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Gary Gordon, ETF Expert (232 clicks)
Bonds, dividend investing, ETF investing, long/short equity
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Prior to the 2007-2009 financial meltdown in the U.S., risk-takers thoroughly embraced the idea that emerging markets would regularly trounce the developed economies. At times, this simply meant that emerging market stocks would outperform on the upside. At other times, this referred to the ability of “emergers” to hold on to gains… even if U.S. stocks were faltering.

The investing idea that one region’s equity markets could move independently from another’s market had been dubbed “decoupling.” In fact, the term received so much attention, it has been used to describe unanticipated moves between other types of risk assets. For example, high yield bonds are supposed to behave more like stocks. At the start of 2013, however, rate sensitivity had caused the class to dip with investment grade bonds, and “decouple” from the rising stock market.

As the media celebrate record highs for the Dow Jones Industrials, you won’t find much about the decoupling that has occurred in 2013. Vanguard Value (VTV) has jumped roughly 7.5%. In complete contrast, Vanguard Europe (VGK) is flat, and Vanguard Emerging Markets (VWO) is down -4%.

(click to enlarge)

Are the declines and near-term downtrends for non-U.S. ETFs hinting at an eventual pullback for U.S. stock ETFs? Should we expect diversified stock indices to eventually “RE-couple?” And if so, is it more likely that non-U.S. funds will catch up with the extraordinary rally in domestic equities?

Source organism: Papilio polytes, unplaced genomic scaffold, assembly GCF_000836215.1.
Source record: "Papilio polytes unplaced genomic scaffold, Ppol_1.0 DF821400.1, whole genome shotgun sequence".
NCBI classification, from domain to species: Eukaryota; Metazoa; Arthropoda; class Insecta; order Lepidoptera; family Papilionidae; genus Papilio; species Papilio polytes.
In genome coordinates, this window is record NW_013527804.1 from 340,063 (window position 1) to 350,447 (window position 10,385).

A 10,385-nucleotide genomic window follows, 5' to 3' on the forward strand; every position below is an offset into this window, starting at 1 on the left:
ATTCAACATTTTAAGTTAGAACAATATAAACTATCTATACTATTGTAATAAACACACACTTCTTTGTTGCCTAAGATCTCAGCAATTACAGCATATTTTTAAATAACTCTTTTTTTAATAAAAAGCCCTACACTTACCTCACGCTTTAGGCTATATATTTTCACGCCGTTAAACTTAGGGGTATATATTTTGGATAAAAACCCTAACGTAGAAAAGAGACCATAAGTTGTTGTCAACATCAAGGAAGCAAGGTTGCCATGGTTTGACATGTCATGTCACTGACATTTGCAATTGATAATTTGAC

In my estimation, U.S. stocks haven’t really taken a meaningful breather in 16 weeks. For that matter, we haven’t seen a full-fledged 10% correction since the “fall” of 2011. And perhaps most curious of all, non-cyclical stocks (e.g., consumer staples, pharma, utilities, etc.) are largely outperforming cyclical stocks (e.g., technology, energy, materials, etc.).

Sector ETF Leadership: Non-Cyclicals Are In Charge
1-month %
Non-Cyclical
Consumer Staples Select SPDR (XLP) 4.0%
Utilities Select Sector SPDR (XLU) 3.7%
Health Care Select Sector SPDR (XLV) 2.6%
Cyclical
Consumer Discretion Select SPDR (XLY) 3.1%
Industrials Select Sector SPDR (XLI) 2.4%
Financials Select Sector SPDR (XLF) 2.2%
Technology Select Sector SPDR (XLK) 1.5%
Energy Select Sector SPDR (XLE) 0.2%
Materials Select Sector SPDR (XLB) -1.4%
S&P 500 SPDR Trust (SPY) 2.1%

Regardless of the cause(s) — a eurozone flare-up, ongoing dysfunction in D.C., employment uncertainty, slowing economic growth — even the best rallies do not go unchecked. I believe it is sensible to have a bit of cash on hand, even if stocks appear immune to a significant sell-off.

Put another way, investors today should think about doing the opposite of their greatest fear. And most investors are petrified of missing the next big leg up in the markets; few investors fear a pulverizing downside slide. If you’re scared that you’ll miss the next big move higher, bank a few profits and raise a modest amount of cash.

Disclosure: Gary Gordon, MS, CFP is the president of Pacific Park Financial, Inc., a Registered Investment Adviser with the SEC. Gary Gordon, Pacific Park Financial, Inc, and/or its clients may hold positions in the ETFs, mutual funds, and/or any investment asset mentioned above. The commentary does not constitute individualized investment advice. The opinions offered herein are not personalized recommendations to buy, sell or hold securities. At times, issuers of exchange-traded products compensate Pacific Park Financial, Inc. or its subsidiaries for advertising at the ETF Expert web site. ETF Expert content is created independently of any advertising relationships.

Source: Bigger Than A New Dow Record... U.S. Stock ETFs 'Decouple' From Foreign Stock ETFs